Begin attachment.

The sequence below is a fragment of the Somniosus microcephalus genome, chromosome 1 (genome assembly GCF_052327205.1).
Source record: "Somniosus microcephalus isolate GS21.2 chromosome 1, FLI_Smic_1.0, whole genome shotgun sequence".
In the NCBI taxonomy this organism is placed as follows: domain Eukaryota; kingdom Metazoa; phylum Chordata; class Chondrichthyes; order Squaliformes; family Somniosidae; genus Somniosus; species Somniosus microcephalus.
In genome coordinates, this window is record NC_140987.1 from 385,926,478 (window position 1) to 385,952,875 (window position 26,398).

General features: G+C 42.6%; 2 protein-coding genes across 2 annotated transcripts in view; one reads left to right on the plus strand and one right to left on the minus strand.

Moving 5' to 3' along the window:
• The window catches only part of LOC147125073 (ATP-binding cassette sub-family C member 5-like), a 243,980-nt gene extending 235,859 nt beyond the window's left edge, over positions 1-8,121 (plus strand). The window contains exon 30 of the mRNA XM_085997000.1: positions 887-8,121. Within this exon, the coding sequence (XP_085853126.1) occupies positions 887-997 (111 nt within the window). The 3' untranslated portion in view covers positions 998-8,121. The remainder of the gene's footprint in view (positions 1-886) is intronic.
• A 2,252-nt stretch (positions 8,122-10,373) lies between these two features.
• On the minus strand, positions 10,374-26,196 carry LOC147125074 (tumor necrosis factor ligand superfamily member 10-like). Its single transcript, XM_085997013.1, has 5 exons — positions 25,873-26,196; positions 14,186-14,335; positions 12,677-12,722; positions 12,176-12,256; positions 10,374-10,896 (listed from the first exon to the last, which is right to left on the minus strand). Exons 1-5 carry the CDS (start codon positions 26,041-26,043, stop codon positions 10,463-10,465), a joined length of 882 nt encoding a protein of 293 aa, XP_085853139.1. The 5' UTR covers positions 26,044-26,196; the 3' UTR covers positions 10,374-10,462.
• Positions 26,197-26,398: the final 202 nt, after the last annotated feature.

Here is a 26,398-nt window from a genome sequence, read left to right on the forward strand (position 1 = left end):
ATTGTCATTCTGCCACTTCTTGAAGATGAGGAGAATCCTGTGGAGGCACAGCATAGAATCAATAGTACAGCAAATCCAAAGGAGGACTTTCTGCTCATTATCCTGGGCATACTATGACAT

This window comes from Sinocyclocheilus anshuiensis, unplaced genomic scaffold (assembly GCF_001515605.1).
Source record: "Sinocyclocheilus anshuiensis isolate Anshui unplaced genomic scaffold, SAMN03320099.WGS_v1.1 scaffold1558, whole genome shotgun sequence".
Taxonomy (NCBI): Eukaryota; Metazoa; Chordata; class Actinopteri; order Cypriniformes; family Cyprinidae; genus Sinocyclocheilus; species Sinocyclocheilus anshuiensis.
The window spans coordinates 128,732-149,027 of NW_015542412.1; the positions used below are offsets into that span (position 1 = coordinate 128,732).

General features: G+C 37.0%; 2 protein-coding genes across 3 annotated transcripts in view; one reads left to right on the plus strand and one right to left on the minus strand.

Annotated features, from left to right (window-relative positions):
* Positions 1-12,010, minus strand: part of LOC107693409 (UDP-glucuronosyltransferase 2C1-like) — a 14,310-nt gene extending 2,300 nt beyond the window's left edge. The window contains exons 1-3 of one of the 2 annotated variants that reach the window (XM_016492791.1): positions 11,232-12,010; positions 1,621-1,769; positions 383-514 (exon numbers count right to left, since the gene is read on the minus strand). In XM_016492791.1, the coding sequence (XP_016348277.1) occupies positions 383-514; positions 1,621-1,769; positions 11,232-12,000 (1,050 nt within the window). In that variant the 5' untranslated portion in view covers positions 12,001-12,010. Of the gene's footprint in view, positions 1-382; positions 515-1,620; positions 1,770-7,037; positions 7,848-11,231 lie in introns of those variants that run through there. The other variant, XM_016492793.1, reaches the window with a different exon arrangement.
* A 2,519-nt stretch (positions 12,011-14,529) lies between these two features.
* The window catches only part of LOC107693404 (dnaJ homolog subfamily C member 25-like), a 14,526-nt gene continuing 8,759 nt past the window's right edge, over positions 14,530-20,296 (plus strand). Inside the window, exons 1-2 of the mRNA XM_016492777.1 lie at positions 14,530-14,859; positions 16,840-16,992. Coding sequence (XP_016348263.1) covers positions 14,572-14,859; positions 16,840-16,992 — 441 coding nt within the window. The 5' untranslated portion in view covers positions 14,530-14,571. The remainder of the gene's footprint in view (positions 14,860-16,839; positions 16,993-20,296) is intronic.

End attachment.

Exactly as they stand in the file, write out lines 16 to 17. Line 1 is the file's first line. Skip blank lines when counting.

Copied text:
The window spans coordinates 128,732-149,027 of NW_015542412.1; the positions used below are offsets into that span (position 1 = coordinate 128,732).

General features: G+C 37.0%; 2 protein-coding genes across 3 annotated transcripts in view; one reads left to right on the plus strand and one right to left on the minus strand.